Well, we don’t have to guess. We know that during the initial lockdowns, there was a change in care-seeking behavior for those experiencing heart-related symptoms which led to increased heart related mortality.

“The [acute myocardial infarction] fatality rate during the pandemic remained significantly higher than in 2019 even after excluding patients with SARS-CoV-2 infection.”

“Stay-at-home mandates and fear of catching the virus in the hospital setting are likely to have discouraged access to emergency medical services in COVID-19 hotspots. Furthermore, the relocation of health-care resources to prioritize patients with COVID-19 might have contributed to deferred treatment of less urgent cases of STEMI.”

What changed? How did we go from a media that correctly covered the counterproductive role that hysteria plays, to a full-on embrace of constant hysteria, even after we’ve successfully weathered two respiratory virus seasons?

The 2020 “flatten-the-curve” movement seems to have conditioned a significant portion of the public to the idea that human behavior could or should be curbed to preserve arbitrarily-defined “healthcare capacity.” 

Embedded within every assertion that we must curb human behavior to preserve hospital capacity is that somehow someone who is presumably in charge of planning and implementing hospital capacity actually knows the exact correct answer as to how much capacity should be. 

What if they’re wrong? The very concept of “capacity” presumes that we have certainty about things that we do not. As we see from the BLS data above, our efforts to preserve capacity paradoxically ended up in the largest drawdown of healthcare capacity ever seen.

The common thread among all of this coverage is that they all focus on the system, rather than the human. There’s this concept called “capacity” that we all somehow need to know about, and we all need to make decisions because of it.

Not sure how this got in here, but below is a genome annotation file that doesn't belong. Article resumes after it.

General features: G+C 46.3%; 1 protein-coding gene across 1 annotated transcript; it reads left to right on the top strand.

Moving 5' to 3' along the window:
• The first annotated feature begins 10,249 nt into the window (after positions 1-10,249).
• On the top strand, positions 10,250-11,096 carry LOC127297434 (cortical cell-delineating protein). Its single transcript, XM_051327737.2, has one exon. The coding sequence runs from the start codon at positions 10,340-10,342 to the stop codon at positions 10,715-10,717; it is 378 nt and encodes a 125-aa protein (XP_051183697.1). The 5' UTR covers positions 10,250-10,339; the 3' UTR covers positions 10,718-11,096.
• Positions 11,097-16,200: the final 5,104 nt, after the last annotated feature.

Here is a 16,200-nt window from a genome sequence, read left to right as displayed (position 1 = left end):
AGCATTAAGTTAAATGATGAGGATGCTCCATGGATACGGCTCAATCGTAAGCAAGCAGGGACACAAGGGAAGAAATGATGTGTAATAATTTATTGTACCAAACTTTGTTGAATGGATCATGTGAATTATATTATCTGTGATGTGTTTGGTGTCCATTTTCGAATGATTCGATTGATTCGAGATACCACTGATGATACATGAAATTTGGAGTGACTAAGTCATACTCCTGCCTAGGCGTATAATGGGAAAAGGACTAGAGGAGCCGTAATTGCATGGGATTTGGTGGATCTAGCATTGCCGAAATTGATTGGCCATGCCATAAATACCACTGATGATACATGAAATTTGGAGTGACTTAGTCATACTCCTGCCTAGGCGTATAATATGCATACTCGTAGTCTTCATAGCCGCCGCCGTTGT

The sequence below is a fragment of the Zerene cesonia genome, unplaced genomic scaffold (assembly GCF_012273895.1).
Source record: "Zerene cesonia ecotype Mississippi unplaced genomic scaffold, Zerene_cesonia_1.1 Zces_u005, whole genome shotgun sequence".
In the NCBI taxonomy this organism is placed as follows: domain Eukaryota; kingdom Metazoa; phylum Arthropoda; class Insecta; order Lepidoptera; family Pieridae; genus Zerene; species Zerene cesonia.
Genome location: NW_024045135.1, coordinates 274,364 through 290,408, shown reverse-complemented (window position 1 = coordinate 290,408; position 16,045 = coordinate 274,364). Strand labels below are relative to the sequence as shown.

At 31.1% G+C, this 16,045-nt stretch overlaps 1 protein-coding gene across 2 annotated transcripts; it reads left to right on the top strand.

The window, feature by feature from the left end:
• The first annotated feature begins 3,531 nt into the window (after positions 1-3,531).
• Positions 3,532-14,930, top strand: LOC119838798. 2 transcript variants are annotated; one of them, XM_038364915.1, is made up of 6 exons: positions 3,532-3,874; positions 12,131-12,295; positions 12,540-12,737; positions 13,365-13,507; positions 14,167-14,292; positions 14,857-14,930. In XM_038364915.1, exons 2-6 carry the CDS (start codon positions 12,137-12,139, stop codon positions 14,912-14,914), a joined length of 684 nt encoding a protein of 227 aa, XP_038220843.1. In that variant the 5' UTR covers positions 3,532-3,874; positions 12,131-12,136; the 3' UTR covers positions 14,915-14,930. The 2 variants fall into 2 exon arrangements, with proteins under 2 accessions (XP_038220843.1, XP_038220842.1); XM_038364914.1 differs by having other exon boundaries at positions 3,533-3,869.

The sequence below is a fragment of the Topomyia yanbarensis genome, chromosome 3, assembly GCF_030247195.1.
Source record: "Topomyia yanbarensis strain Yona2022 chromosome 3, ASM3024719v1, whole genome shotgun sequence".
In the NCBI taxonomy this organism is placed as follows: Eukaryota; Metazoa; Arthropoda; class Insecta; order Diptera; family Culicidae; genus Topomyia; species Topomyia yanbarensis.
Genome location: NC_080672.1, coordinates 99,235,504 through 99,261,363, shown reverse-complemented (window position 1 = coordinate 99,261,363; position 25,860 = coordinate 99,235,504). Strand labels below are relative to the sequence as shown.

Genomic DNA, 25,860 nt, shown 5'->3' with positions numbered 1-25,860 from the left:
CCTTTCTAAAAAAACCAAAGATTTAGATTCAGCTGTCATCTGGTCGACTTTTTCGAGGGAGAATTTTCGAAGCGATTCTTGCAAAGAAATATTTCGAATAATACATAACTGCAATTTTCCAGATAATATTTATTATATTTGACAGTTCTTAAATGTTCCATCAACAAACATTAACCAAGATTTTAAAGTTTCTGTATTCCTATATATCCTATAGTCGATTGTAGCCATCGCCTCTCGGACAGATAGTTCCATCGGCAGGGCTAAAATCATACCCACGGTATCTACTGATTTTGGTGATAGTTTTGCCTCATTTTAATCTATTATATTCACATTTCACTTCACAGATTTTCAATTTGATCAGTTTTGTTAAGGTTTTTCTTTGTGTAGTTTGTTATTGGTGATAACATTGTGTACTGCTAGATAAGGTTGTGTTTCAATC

The entire concept is backwards. It’s a fundamentally utilitarian mindset that stems from a fundamental misrepresentation of how systems work, and an inverted moral philosophy that prioritizes systems over people. Hospitals were built for humankind, not humankind for the hospital. 

Even after almost 3 years of the “flatten-the-curve” craze that shut down the world, Anthony Fauci continues to falsely claim that we “were seeing hospitals overrun.” He then goes on to defend lockdown as an appropriate tool to use. Pay attention to his language; he presupposes the power to lockdown exists, then tries to downplay it as “only a temporary issue.”

We know from recent history that this is just brazenly false, that outside of his fantasy-land head, lockdowns were very prolonged in many countries throughout the globe. It’s really incredible that we’re still hearing the most influential man in public health make statements like this, well after lockdowns and other futile efforts to “stop spread” have proven failures

Some honesty

While the media does what the media does – drive clicks to sell ads – if you look for it, you can find honest and realistic takes, like these, which were in response to Former Surgeon General Adams’ tweet from above:

Finally, you can take a look at HHS’s public data reporting on facility-level capacity at the below dashboard. These data are reported as 7-day averages, so intraday level numbers will be smoothed out. This is meant to provide as accurate a picture as possible about what is actually happening with hospitals across the country. 

For State-level data and daily Inpatient census numbers, you can review the below dashboard, which is visualized from HHS data. It’s pretty interesting that you can actually see the holiday effect when it comes to patient census. Turns out that clinicians like to take Thanksgiving off too. You can see the reduction in patient census during the Thanksgiving holiday weekend. 

The next time you see your local churnalist cranking out another Sky Is Falling article about hospitals being overwhelmed, feel free to use these tools to check whether or not there’s even a kernel of truth to it.

Reprinted from the author’s Substack

Published under a Creative Commons Attribution 4.0 International License
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  • Josh Stevenson

    Josh lives in Nashville Tennessee and is a data visualization expert who focuses on creating easy to understand charts and dashboards with data. Throughout the pandemic, he has provided analysis to support local advocacy groups for in-person learning and other rational, data-driven covid policies. His background is in computer systems engineering & consulting, and his Bachelor’s degree is in Audio Engineering. His work can be found on his substack “Relevant Data.”